According to J.C. Kofoed of Baseball Magazine, Big Ed Reulbach was “one of the greatest pitchers that the National League ever produced, and one of the finest, clean-cut gentlemen who ever wore a big league uniform.” A statuesque 6’1″, 190 lb. right-hander, Reulbach employed the technique of “shadowing”—hiding the ball in his windupas well as a high leg kick like that of Juan Marichal (according to Chief Meyers in a 1967 interview) and what was generally regarded as the finest curve ball in either league to become one baseball’s most difficult pitchers to hit. He hurled two one-hitters, six two-hitters, and 13 three-hitters, and in 1906 he yielded 5.33 hits per nine innings, still the third-lowest ratio of all time. Reulbach also gave up fewer hits than innings pitched in each of his 13 seasons, a feat that was never accomplished by any pitcher in the Hall of Fame (Christy Mathewson and Cy Young also did it 13 times, but they pitched 17 and 22 seasons, respectively), and on September 26, 1908, he became the only pitcher ever to throw a doubleheader shutout.
Despite statistics that compare with those of Sandy Koufax, who also pitched in a pitching-oriented era, Reulbach never received a single vote for the Hall of Fame. Perhaps one of the factors that prevented him from receiving more consideration was his occasional lack of control. In 1920 Reulbach revealed to Hugh Fullerton a secret that he’d been keeping for two decades: he had a weak left eye, which not only interfered with his ability to field balls hit to his left, but also sometimes made him wild. “There were times when the weak eye was worse than usual, especially on hot, gray days, or when the dust was blowing from the field,” Ed recalled. “Lots of times the sweat and heat would affect the good eye and I’d have to figure out where the plate was.” Reulbach said that his teammates never suspected the problem; he didn’t even inform his own catchers so they could give him a special target. Once Jimmy Sheckard caught him wearing glasses while reading, but Sheck “was a good old scout and kept quiet about it.”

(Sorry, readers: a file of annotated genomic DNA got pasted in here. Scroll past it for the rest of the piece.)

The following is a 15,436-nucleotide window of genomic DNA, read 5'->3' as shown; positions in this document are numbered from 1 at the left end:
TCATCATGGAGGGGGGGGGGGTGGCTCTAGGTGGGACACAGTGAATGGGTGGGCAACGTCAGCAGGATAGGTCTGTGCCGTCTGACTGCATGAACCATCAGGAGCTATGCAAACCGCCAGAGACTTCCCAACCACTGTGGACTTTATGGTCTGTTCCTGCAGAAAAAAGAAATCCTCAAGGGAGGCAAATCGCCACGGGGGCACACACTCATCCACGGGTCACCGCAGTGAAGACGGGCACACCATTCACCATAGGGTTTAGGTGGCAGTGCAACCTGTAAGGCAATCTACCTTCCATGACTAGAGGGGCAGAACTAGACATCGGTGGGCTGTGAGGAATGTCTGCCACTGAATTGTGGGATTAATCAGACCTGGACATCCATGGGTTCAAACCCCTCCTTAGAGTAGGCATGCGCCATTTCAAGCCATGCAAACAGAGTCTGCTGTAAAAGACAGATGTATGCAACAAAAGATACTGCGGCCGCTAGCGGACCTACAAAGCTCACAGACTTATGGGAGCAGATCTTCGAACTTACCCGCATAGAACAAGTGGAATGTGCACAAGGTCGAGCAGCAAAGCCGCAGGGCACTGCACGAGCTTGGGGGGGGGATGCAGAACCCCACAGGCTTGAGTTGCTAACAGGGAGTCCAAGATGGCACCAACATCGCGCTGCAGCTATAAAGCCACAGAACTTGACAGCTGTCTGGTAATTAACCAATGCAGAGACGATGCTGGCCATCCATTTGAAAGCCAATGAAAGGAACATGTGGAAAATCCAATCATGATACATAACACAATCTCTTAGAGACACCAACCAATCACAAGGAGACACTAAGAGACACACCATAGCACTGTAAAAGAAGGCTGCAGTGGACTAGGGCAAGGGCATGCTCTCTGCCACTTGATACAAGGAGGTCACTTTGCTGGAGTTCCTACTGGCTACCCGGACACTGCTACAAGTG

Edward Marvin Reulbach was born in Detroit on December 1, 1882. Eighteen-year-old Ed was already a veteran of one minor-league season with Sedalia of the Missouri Valley League (where he reportedly played under the pseudonym of “Lawson”) when he enrolled at the University of Notre Dame in the fall of 1901. Reulbach played interhall football and basketball and was one of the varsity’s top hitters in a pre-season exhibition series against the reigning American League champion Chicago White Sox, but the Faculty declared him ineligible for the 1902 college seasonnot because he was a professional but because he was a freshman. Returning to pitch for Sedalia for each of the next two summers, Ed became Notre Dame’s star outfielder and pitcher, breaking the college’s single-season record for strikeouts in 1904 and never yielding more than six hits in a game that season. In June his teammates elected him Captain for 1905, a popular selection according to The Scholastic, the Notre Dame student magazine.
But fate had something else in store for Ed Reulbach in 1905. While pitching under the alias of “Sheldon” for the Montpelier-Barre Hyphens of Vermont’s outlaw Northern League, he met and fell in love with his future bride, Mary Ellen “Nellie” Whelan of Montpelier. To be closer to Nellie, Ed decided to forego his senior year at Notre Dame and enroll in medical school at the University of Vermont. In the spring he became the star of the UVM baseball team, batting cleanup and playing left field when he wasn’t pitching. Newspapers called Reulbach the “greatest of all college pitchers,” and on May 12, after winning his fourth start, 1-0, against Syracuse, he received an offer from the Chicago Cubs that “would take the breath away from an average person,” according to the Burlington Free Press. That night, accompanied by a large group of students, Ed caught the train to New York.
Four days later he made his major-league debut at the Polo Grounds against the reigning NL-champion New York Giants, tossing a complete game and giving up only five hits in a 4-0 loss. Nine days after that he earned his first victory, entering in the second inning and yielding five hits and no runs the rest of the way as the Cubs rallied to beat the Phillies, 9-4. Perhaps Ed’s most impressive performance came against the Phillies on August 24, when he went the distance to defeat Tully Sparks, 2-1, in a 20-inning game. For the 1905 season the 22-year-old rookie posted an 18-14 record, a 1.42 ERA, and only 208 hits allowed in 290⅔ innings (6.42 per nine innings).
Reulbach remained one of the NL’s most dominant pitchers through 1909. In 1906 he pitched 12 low-hit games (five hits or fewer), not including the one-hitter he threw against the White Sox in Game Two of that year’s World Series, and started a 17-game personal winning streak that didn’t end until June 29, 1907, when Deacon Phillippe defeated him, 2-1. It was the post-1900 record for consecutive victories until Rube Marquard broke it in 1911-12, and it remains the fourth-longest streak in history.